Do you want to hear something equal parts weird and exciting?
1 year ago today was my first official day working for myself.
Yep. 365 days since Operation #freedaire was declared an almighty success.
If I’m honest, I kind of thought I’d be back on the hunt for a day job around the 3 month mark, but hey, everyone’s wrong (very, very) occasionally.
Without a doubt, this has been a year filled with trials, tribulations, terrors, tea, toast and tears (not always mine). But I’ve also had amazing moments. I’ve made brave moves. I’ve worked with wonderful, inspiring clients. I’ve learned a helluva lot too.
In fact, that’s why I’m here today. I want to share the biggest, bestest, knowledge bombs I’ve picked up over the past year.
The other day I went for coffee with my grandparents, and Grandad reminded me of a conversation we had a few years ago.
He’d asked me if I’d ever thought of working for myself, and my response was something along the lines of “well THAT sounds hideous”.
I think at that point I’d dreamed of being an eccentric academic, or a pencil skirt clad corporate superstar. One of the two.
But what if you fall into running a business? What if you’ve taken the scenic route, and dabbled in a bunch of other things? Does that make you an imposter?
I don’t think so.
I’ve noticed a bit of a trend in the online business world – lots of stories opening with “I always knew…”, or “I’d always planned…”, or “It started when I made my first million – I’d just turned four, and…”.
But I’ve come to realise that I CAN do this, even if it’s a new dream.
I believe that working through different ideas, and testing different career paths puts you in a position to really KNOW what you should be doing. That’s how you learn what you want (and don’t want) from life. That clarity is important.
Time is sacred.
Working from home in no way means that all time spent at home is free for business consumption.
Boundaries are key, and so is down time.
From the get go I’ve been pretty strict about my working hours. Not because I’m some kind of organisational ninja, but because I know the temptation of a Netflix binge. Also, I really struggle to get stuff done after the fella gets home, so I structure my work time around that.
The unbeatable side effect is that I’ve given myself all this extra time to read brilliant books and explore my many creative hobbies.
In addition to set working hours, I’ve add another layer of structure to my days. Through the magic of Google Calendar, I’ve segmented my time into themed blocks, which I then allocate specific tasks to. Above all else, this helped me stop trying to do too much in a single day (or week).
Also, it prompts me to take regular breaks – something I never did before.
When you start working for yourself you KNOW it’s going to be isolating, but somehow it still came as a surprise to me.
I’ve managed to find a place where I feel much more connected, but it takes some planning.
The first step was to get a dog – so this week also marks the 1 year anniversary of having this girl in my life:
The second step was to add a bunch of stuff to my calendar (and I mean that literally, I have reminders set up for all of these).
- A morning check-in with my biz bestie Tara (we swap playlists and share our to-do lists for the day).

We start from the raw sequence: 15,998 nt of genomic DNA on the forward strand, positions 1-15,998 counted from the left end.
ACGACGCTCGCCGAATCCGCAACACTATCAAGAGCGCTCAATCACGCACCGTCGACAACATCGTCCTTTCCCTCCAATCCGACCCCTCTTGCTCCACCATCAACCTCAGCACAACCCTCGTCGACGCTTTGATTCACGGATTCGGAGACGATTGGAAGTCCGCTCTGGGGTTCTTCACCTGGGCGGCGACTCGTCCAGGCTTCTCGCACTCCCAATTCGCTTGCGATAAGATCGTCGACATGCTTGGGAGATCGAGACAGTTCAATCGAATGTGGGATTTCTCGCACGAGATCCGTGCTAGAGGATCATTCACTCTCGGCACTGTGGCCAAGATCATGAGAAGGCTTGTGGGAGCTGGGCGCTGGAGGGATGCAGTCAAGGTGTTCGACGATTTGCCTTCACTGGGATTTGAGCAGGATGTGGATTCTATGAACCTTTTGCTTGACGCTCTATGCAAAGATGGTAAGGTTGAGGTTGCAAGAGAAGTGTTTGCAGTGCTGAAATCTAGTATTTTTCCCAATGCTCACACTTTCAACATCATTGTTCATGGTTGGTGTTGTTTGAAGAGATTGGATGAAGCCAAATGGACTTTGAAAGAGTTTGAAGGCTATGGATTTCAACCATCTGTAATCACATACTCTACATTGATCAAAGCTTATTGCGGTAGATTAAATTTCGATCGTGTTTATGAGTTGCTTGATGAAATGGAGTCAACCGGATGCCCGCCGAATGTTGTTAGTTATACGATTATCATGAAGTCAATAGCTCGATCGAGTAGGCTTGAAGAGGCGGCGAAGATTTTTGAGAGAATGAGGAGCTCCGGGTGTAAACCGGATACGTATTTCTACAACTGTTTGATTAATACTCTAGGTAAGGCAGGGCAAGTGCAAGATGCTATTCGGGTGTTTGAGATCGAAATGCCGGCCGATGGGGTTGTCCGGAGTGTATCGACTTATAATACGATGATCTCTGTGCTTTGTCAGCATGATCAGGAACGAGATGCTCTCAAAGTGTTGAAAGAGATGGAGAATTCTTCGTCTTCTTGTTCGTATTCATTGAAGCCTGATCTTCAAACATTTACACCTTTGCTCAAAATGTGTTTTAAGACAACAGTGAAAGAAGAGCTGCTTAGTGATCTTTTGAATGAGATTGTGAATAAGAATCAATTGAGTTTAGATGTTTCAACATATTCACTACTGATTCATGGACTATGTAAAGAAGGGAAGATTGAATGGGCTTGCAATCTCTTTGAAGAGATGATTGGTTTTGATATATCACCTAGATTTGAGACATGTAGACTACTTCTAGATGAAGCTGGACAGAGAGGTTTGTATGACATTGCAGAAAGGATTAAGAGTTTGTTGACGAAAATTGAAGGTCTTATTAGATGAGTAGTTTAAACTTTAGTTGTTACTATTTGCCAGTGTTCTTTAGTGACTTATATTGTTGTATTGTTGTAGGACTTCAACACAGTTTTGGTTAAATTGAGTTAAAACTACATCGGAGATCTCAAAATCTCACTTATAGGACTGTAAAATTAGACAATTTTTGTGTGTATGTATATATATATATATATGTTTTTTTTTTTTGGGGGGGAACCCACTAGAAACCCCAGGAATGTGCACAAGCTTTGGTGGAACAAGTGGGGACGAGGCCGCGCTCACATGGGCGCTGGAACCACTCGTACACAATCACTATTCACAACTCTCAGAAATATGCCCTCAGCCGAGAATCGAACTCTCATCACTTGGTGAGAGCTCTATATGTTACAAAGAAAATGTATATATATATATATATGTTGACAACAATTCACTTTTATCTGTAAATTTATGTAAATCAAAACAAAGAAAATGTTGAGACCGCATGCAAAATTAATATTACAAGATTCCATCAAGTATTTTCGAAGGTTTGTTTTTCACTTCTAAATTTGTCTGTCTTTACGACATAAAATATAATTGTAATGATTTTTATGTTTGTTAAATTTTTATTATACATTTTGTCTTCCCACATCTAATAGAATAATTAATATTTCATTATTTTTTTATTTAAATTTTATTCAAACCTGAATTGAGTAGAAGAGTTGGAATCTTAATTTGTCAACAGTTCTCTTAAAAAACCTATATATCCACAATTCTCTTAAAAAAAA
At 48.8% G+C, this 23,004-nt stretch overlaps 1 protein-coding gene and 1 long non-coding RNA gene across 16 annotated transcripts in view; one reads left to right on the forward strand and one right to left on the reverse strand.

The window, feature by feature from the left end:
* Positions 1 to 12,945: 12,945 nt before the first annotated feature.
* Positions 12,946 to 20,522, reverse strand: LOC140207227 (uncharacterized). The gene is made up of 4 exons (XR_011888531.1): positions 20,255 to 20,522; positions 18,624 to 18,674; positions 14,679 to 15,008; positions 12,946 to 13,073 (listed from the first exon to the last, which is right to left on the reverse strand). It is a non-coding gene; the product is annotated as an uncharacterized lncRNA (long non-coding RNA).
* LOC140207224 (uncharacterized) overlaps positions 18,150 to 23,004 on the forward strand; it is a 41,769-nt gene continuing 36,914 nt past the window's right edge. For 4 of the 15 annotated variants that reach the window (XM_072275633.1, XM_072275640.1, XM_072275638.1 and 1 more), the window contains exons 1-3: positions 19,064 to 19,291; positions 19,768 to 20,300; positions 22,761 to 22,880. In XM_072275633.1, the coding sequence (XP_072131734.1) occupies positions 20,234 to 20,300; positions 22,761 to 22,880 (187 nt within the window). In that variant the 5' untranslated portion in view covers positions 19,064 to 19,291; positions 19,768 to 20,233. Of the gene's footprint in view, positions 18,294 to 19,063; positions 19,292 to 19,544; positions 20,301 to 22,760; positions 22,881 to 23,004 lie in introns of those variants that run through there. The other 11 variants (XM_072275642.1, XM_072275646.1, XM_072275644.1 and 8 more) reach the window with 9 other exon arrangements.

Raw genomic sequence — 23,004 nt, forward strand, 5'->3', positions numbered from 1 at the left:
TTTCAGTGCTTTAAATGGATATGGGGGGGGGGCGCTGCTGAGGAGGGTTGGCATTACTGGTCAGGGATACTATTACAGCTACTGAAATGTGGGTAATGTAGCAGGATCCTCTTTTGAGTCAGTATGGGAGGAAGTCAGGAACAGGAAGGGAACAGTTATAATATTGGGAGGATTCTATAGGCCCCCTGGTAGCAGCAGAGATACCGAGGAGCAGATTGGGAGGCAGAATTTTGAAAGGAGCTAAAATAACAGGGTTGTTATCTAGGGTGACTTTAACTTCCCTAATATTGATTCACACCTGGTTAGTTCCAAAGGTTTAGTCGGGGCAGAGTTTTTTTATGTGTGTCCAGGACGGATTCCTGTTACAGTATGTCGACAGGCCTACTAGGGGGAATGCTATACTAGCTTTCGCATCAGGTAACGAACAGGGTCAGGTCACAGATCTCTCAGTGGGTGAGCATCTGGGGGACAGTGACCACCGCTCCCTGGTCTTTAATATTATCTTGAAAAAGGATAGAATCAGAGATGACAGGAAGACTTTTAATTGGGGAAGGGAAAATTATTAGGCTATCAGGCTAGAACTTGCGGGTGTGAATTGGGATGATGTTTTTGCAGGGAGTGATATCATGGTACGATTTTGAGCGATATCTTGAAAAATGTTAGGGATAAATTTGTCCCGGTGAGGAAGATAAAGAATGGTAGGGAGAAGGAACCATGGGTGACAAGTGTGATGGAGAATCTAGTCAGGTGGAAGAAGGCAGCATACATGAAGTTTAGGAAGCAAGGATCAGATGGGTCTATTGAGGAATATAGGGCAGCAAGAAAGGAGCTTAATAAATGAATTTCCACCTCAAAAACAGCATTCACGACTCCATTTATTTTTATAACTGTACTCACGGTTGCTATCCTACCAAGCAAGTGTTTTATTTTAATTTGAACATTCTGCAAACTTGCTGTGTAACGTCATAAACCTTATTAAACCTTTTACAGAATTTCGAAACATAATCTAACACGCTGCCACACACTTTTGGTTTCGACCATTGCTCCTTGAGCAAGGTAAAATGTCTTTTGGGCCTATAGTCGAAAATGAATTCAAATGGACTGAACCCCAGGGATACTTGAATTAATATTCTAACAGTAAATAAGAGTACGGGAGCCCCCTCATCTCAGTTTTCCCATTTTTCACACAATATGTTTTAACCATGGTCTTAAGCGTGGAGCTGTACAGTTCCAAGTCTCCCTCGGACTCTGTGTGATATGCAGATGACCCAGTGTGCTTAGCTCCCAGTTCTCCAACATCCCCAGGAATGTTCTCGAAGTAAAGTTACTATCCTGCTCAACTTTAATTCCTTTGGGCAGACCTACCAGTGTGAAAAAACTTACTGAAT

- An even dog walk with Jason – sacred family time!
- A Monday morning Skype with Emma, my accountability buddy.
- Slack chats/quick catch-ups with each of my clients.
- Phone calls with my grandparents and sister.
- Lunch with a real “in person” friend
- Dinner with the future in-laws
- American Horror Story and pizza with my two closest friends
It’s a careful balancing act of introversion and anchoring myself to the real world, but it works.
You’re still raw cookie dough.
(Gold star to anyone that picks up on the pop culture reference there.)
When you do a particular thing, and you do it well, it’s easy to think you have all the knowledge you need.
But you don’t. Nobody is ever fully baked. There are always new things to learn and new experiences to be had, and keep evolving always.
On the flip side, it’s easy to use learning new things as another source of procrastination. Implement every lesson you come across and you’ll go far.
Not every client is for you.
This is something I believe fervently.
There are some people that you shouldn’t be working with. The ones that drain you of your very lifeblood. The ones that you dread seeing an email from. The ones that refuse to hear what you’re saying, even though they’re paying you to say it.
These people are ruining what should be inspiring, fulfilling work, so don’t even entertain them.
I’m not saying the world is filled with total joy vampires – it’s just filled with people that aren’t quite the right fit. That’s fine, you won’t be everyone’s cup of tea either.
I’m super strict about only working with people I enjoy. It can feel terrifying, especially when you think about the finances, but it’s so, so worth it. Working with the wrong people stops you from being able to perform at your best (and definitely gets in the way of exciting projects with the RIGHT people).
Trust me on this one, even if you ignore everything else I say.
I could keep spurting tips at you all day, but these are the most important, most impactful things I’ve learned over the past year.
Who knows where I’ll be this time next year? All I can say is that I’m feeling optimistic, and I hope you’ll still be here by then!